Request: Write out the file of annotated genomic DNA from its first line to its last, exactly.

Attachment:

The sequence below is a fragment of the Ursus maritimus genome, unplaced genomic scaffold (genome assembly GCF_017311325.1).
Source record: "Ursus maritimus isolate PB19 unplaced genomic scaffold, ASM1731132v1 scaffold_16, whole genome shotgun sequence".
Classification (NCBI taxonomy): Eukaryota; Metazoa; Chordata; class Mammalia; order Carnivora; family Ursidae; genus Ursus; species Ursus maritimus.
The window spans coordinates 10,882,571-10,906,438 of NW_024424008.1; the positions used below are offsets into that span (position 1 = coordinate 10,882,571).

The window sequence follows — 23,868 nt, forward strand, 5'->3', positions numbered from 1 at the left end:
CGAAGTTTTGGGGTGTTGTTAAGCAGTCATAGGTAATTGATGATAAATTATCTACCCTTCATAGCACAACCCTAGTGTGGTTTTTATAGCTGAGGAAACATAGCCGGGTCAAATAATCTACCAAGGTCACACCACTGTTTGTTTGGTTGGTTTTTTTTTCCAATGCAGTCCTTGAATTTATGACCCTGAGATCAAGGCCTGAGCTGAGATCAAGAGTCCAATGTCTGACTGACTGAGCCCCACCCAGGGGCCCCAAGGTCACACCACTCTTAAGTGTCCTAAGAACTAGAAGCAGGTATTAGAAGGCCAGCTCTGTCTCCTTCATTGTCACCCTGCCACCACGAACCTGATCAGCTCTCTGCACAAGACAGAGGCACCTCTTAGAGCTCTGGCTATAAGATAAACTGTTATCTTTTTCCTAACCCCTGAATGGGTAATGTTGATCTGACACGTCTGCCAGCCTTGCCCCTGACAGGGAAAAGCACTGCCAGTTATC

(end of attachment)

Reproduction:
The sequence below is a fragment of the Ursus maritimus genome, unplaced genomic scaffold (genome assembly GCF_017311325.1).
Source record: "Ursus maritimus isolate PB19 unplaced genomic scaffold, ASM1731132v1 scaffold_16, whole genome shotgun sequence".
Classification (NCBI taxonomy): Eukaryota; Metazoa; Chordata; class Mammalia; order Carnivora; family Ursidae; genus Ursus; species Ursus maritimus.
The window spans coordinates 10,882,571-10,906,438 of NW_024424008.1; the positions used below are offsets into that span (position 1 = coordinate 10,882,571).

The window sequence follows — 23,868 nt, forward strand, 5'->3', positions numbered from 1 at the left end:
CGAAGTTTTGGGGTGTTGTTAAGCAGTCATAGGTAATTGATGATAAATTATCTACCCTTCATAGCACAACCCTAGTGTGGTTTTTATAGCTGAGGAAACATAGCCGGGTCAAATAATCTACCAAGGTCACACCACTGTTTGTTTGGTTGGTTTTTTTTTCCAATGCAGTCCTTGAATTTATGACCCTGAGATCAAGGCCTGAGCTGAGATCAAGAGTCCAATGTCTGACTGACTGAGCCCCACCCAGGGGCCCCAAGGTCACACCACTCTTAAGTGTCCTAAGAACTAGAAGCAGGTATTAGAAGGCCAGCTCTGTCTCCTTCATTGTCACCCTGCCACCACGAACCTGATCAGCTCTCTGCACAAGACAGAGGCACCTCTTAGAGCTCTGGCTATAAGATAAACTGTTATCTTTTTCCTAACCCCTGAATGGGTAATGTTGATCTGACACGTCTGCCAGCCTTGCCCCTGACAGGGAAAAGCACTGCCAGTTATC